"Every girl loves beauty, the only problem is knowing what beauty is," says Wu Xiaohuan, a student at Wuhan Textile University.
"A real lady has both her outside appearance and inner beauty," the 19-year-old adds.
Originally from Qianjiang, in Central China's Hubei province, Wu, an avid dancer, became aware of the Etiquette Club for Ladies two years ago and simply thought of it as another way to make friends and have fun.
Members of the Etiquette Club for Ladies practice how to shake hands at the highter vocational college of Wuhan Textile University. [Photo/China Daily]
"But it brings me much more than that," Wu says. "Now even my parents are very happy that I joined the club."
Wu says she has also benefited from the practical tips on how to be a lady.
"Since I joined the Etiquette Club for Ladies, I never lean back or cross my legs when I sit down."
Established in April 2009, the Etiquette Club for Ladies is a student organization at the higher vocational college of Wuhan Textile University, arguably the first one in the country. It aims to promote self-discipline and an appreciation of Chinese culture among female students. The club currently has 62 members.
The club provides eight courses, a total of 216 hours a year, to its members, including studies in Chinese classics and an introduction to art, as well as deportment and practical skills.
Members of the Etiquette Club for Ladies practice how to squat properly at the highter vocational college of Wuhan Textile University. [Photo/China Daily]
The club has a strict selection process, which includes appearance, moral and academic performance, communication ability and an interest in the arts and traditional Chinese culture.
Wu says that in the club's second year nearly 500 students applied, but only 56 were admitted.
"I definitely would like to expand the club, but it is expensive to run, so I have to keep it at its current size," says Guo Weiqi, the founder of the club, adding that as a vocational school, he would like the university to provide more financial support to the club.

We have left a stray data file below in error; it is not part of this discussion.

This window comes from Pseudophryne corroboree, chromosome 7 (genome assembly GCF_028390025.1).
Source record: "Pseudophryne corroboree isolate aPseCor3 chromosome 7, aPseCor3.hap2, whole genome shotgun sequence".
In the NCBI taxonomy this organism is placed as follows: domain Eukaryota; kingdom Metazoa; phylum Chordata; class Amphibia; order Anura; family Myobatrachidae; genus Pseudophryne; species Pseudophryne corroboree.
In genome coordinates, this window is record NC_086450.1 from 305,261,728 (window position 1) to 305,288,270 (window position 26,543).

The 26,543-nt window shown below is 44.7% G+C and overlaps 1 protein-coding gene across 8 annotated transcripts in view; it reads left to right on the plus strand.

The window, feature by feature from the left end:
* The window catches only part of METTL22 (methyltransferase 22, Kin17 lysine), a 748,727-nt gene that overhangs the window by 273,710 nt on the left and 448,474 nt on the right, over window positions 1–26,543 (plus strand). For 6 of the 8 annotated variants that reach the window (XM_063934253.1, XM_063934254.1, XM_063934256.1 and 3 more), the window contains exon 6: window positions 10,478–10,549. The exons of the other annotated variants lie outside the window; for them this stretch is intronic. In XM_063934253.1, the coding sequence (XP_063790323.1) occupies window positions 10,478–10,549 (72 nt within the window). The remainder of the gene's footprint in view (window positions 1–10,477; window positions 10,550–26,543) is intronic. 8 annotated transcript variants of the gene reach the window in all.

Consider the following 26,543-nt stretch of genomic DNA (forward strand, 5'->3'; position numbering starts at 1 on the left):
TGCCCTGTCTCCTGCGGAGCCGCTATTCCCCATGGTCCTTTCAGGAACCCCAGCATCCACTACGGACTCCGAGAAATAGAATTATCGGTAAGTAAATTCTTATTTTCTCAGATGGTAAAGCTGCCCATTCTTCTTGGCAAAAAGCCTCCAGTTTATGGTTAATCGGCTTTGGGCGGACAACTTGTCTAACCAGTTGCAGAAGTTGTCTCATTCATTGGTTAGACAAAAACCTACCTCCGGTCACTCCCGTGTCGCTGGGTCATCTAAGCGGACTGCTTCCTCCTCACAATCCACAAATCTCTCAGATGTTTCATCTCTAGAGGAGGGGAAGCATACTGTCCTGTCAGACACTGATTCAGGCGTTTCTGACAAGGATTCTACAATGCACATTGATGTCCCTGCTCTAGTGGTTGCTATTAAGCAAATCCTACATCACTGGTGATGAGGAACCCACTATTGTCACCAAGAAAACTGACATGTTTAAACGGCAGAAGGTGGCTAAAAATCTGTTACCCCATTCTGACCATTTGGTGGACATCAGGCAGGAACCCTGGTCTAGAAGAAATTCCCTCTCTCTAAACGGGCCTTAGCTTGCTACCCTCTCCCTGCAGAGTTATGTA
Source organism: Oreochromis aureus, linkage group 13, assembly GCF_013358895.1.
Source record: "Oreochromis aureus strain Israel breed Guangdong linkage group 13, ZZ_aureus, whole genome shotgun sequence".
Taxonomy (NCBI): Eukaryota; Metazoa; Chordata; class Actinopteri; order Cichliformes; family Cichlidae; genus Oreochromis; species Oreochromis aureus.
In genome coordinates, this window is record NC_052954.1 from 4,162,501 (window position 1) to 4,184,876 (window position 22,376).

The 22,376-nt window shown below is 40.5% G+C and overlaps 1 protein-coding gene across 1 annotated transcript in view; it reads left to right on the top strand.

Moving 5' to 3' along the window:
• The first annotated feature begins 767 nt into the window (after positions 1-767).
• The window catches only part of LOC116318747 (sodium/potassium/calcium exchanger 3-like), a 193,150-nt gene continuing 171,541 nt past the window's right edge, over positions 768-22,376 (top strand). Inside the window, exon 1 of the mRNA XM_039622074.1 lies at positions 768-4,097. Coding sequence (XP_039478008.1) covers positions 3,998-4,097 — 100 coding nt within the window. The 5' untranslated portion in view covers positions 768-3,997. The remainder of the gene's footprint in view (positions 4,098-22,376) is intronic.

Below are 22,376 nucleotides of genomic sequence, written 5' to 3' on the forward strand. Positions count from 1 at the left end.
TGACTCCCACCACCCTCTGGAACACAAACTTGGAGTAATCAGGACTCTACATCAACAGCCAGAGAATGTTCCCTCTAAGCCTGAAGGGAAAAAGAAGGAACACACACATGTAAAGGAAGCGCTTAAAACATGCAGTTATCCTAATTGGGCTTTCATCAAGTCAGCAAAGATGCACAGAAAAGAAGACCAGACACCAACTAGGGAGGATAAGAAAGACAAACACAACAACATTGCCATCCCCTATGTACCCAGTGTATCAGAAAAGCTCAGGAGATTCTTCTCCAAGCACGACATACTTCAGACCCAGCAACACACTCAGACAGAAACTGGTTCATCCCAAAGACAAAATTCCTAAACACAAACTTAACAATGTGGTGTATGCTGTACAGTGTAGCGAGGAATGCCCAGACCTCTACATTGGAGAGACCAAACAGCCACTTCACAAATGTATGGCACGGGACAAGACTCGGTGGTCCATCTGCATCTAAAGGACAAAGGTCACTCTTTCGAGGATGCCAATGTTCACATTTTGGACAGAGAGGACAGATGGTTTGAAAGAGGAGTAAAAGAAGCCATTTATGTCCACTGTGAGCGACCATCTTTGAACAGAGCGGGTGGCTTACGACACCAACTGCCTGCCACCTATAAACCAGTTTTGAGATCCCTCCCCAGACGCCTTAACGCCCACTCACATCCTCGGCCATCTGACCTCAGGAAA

Guo says the school invests between 50,000 yuan ($7,900) to 80,000 yuan each year to support the club's activities, including recruiting instructors and buying cosmetics.
"Students don't need to pay to join the club, like other student organizations," Guo adds.
Guo established the club because he wanted students to develop some social skills at school, such as how to deal with people and how to talk in different social situations, which will help prepare them for life after graduation.
In addition, he says the club aims for overall development. "Of course, the added value will be students' recognition of traditional Chinese values."
Since it was founded, the club has triggered heated debate. Netizens have doubted the university's motive in setting up such a club and have said it is simply training future wives for the rich and powerful.
Critics argue that a real lady cannot be trained in such a short time.
The first members of the club graduated last summer and all gained good job offers.
Guo answers the club's critics by saying that "after three years of training, whether the graduate has become a lady, I cannot say, but they've changed in positive ways, and gained quite good jobs. I think that is enough".
Zhou Juan, a lecturer at the Central Conservatory of Music, praises the idea of setting up a place for students to embrace art and traditional culture.
"It's a good place to start," Zhou says.